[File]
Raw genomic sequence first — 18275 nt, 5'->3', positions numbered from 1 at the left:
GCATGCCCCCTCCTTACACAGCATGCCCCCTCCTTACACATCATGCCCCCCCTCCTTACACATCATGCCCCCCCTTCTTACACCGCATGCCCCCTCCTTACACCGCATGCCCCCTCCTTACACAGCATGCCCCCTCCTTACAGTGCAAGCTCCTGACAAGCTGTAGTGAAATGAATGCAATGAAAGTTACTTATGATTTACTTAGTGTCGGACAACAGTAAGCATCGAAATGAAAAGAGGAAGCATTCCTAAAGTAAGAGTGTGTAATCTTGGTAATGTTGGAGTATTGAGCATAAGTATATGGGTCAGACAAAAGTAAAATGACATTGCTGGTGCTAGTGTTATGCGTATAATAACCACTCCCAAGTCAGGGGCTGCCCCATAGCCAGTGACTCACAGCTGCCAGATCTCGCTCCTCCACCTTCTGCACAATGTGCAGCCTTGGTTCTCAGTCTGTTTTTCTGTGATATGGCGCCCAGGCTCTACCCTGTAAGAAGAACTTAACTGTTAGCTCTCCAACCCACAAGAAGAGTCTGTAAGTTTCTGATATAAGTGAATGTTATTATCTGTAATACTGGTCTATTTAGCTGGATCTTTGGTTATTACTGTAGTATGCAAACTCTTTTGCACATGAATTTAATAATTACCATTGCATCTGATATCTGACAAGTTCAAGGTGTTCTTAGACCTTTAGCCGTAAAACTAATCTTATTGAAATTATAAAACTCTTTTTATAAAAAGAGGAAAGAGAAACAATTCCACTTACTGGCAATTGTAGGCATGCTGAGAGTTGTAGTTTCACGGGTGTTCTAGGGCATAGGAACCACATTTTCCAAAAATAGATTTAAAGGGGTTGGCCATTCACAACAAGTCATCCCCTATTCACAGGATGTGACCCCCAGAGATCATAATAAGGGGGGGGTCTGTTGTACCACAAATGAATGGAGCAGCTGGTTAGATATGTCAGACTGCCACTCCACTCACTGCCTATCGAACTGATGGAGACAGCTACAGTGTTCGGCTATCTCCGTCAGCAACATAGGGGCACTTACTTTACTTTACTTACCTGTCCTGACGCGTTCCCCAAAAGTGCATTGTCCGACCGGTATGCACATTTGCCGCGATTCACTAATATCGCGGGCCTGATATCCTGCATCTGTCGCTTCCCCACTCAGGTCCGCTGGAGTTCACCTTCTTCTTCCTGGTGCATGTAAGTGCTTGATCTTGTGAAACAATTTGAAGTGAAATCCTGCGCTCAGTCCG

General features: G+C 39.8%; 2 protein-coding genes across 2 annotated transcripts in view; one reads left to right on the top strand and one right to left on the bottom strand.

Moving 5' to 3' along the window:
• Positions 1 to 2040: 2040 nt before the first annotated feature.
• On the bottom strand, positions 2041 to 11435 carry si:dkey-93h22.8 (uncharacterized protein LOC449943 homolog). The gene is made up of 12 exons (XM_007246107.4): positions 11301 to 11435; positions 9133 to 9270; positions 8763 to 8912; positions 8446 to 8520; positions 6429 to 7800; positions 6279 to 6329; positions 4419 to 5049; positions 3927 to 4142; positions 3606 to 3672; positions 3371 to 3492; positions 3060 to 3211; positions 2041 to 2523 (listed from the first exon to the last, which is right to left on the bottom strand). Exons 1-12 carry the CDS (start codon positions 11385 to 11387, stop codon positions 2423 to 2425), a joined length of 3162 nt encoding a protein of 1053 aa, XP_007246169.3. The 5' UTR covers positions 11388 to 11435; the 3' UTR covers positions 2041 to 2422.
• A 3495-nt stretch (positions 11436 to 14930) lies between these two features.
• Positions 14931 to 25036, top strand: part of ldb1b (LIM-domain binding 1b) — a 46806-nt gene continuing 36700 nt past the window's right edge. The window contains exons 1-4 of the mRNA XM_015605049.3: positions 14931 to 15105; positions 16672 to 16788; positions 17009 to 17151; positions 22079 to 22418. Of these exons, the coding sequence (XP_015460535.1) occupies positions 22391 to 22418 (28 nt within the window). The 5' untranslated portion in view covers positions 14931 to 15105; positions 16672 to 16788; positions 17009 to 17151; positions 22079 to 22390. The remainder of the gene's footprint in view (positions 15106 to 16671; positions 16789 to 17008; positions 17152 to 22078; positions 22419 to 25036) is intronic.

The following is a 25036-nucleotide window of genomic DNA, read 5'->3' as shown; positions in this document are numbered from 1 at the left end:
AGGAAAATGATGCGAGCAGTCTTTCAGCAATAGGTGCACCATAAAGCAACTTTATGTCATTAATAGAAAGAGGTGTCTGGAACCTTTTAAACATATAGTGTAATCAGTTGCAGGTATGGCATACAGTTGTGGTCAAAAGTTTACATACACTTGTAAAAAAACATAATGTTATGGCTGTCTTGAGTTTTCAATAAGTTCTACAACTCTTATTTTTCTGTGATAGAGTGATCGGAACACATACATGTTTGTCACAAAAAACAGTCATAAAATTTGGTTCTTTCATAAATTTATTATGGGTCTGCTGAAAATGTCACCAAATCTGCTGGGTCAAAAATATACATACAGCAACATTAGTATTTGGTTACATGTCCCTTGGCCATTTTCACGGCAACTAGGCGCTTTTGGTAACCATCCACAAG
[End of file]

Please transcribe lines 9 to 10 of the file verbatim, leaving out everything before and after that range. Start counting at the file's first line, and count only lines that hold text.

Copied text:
The following is a 25036-nucleotide window of genomic DNA, read 5'->3' as shown; positions in this document are numbered from 1 at the left end:
AGGAAAATGATGCGAGCAGTCTTTCAGCAATAGGTGCACCATAAAGCAACTTTATGTCATTAATAGAAAGAGGTGTCTGGAACCTTTTAAACATATAGTGTAATCAGTTGCAGGTATGGCATACAGTTGTGGTCAAAAGTTTACATACACTTGTAAAAAAACATAATGTTATGGCTGTCTTGAGTTTTCAATAAGTTCTACAACTCTTATTTTTCTGTGATAGAGTGATCGGAACACATACATGTTTGTCACAAAAAACAGTCATAAAATTTGGTTCTTTCATAAATTTATTATGGGTCTGCTGAAAATGTCACCAAATCTGCTGGGTCAAAAATATACATACAGCAACATTAGTATTTGGTTACATGTCCCTTGGCCATTTTCACGGCAACTAGGCGCTTTTGGTAACCATCCACAAG